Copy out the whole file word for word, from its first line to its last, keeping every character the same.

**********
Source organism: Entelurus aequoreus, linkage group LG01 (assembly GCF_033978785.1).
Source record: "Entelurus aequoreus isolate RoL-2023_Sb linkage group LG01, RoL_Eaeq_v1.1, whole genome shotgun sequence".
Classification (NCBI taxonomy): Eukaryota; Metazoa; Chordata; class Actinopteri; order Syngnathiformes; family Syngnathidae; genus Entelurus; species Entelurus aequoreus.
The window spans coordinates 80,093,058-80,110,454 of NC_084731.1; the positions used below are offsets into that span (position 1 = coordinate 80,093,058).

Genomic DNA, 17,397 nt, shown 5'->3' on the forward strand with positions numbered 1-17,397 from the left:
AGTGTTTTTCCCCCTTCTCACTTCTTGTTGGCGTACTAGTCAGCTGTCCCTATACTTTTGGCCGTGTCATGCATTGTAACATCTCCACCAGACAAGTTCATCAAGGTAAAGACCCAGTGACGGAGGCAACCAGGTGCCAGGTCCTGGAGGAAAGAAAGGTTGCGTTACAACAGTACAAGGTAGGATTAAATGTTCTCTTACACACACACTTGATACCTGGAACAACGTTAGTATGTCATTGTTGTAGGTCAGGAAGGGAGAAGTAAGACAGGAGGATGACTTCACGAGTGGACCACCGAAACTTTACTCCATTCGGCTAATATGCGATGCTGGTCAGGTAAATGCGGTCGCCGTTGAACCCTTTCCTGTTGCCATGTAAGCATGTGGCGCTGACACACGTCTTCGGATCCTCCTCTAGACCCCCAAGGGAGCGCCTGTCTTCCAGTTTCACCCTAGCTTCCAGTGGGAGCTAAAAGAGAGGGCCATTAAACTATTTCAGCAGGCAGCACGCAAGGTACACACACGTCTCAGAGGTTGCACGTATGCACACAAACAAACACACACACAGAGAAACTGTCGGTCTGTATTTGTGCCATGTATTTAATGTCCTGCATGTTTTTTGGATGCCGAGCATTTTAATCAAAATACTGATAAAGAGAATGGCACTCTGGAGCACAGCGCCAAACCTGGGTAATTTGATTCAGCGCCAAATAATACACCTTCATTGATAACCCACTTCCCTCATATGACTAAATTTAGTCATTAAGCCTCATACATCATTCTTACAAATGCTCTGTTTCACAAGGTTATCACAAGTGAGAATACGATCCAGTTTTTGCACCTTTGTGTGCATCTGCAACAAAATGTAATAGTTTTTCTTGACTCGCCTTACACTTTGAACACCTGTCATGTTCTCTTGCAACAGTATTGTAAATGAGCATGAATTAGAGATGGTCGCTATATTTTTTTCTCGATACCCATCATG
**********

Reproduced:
Source organism: Entelurus aequoreus, linkage group LG01 (assembly GCF_033978785.1).
Source record: "Entelurus aequoreus isolate RoL-2023_Sb linkage group LG01, RoL_Eaeq_v1.1, whole genome shotgun sequence".
Classification (NCBI taxonomy): Eukaryota; Metazoa; Chordata; class Actinopteri; order Syngnathiformes; family Syngnathidae; genus Entelurus; species Entelurus aequoreus.
The window spans coordinates 80,093,058-80,110,454 of NC_084731.1; the positions used below are offsets into that span (position 1 = coordinate 80,093,058).

Genomic DNA, 17,397 nt, shown 5'->3' on the forward strand with positions numbered 1-17,397 from the left:
AGTGTTTTTCCCCCTTCTCACTTCTTGTTGGCGTACTAGTCAGCTGTCCCTATACTTTTGGCCGTGTCATGCATTGTAACATCTCCACCAGACAAGTTCATCAAGGTAAAGACCCAGTGACGGAGGCAACCAGGTGCCAGGTCCTGGAGGAAAGAAAGGTTGCGTTACAACAGTACAAGGTAGGATTAAATGTTCTCTTACACACACACTTGATACCTGGAACAACGTTAGTATGTCATTGTTGTAGGTCAGGAAGGGAGAAGTAAGACAGGAGGATGACTTCACGAGTGGACCACCGAAACTTTACTCCATTCGGCTAATATGCGATGCTGGTCAGGTAAATGCGGTCGCCGTTGAACCCTTTCCTGTTGCCATGTAAGCATGTGGCGCTGACACACGTCTTCGGATCCTCCTCTAGACCCCCAAGGGAGCGCCTGTCTTCCAGTTTCACCCTAGCTTCCAGTGGGAGCTAAAAGAGAGGGCCATTAAACTATTTCAGCAGGCAGCACGCAAGGTACACACACGTCTCAGAGGTTGCACGTATGCACACAAACAAACACACACACAGAGAAACTGTCGGTCTGTATTTGTGCCATGTATTTAATGTCCTGCATGTTTTTTGGATGCCGAGCATTTTAATCAAAATACTGATAAAGAGAATGGCACTCTGGAGCACAGCGCCAAACCTGGGTAATTTGATTCAGCGCCAAATAATACACCTTCATTGATAACCCACTTCCCTCATATGACTAAATTTAGTCATTAAGCCTCATACATCATTCTTACAAATGCTCTGTTTCACAAGGTTATCACAAGTGAGAATACGATCCAGTTTTTGCACCTTTGTGTGCATCTGCAACAAAATGTAATAGTTTTTCTTGACTCGCCTTACACTTTGAACACCTGTCATGTTCTCTTGCAACAGTATTGTAAATGAGCATGAATTAGAGATGGTCGCTATATTTTTTTCTCGATACCCATCATG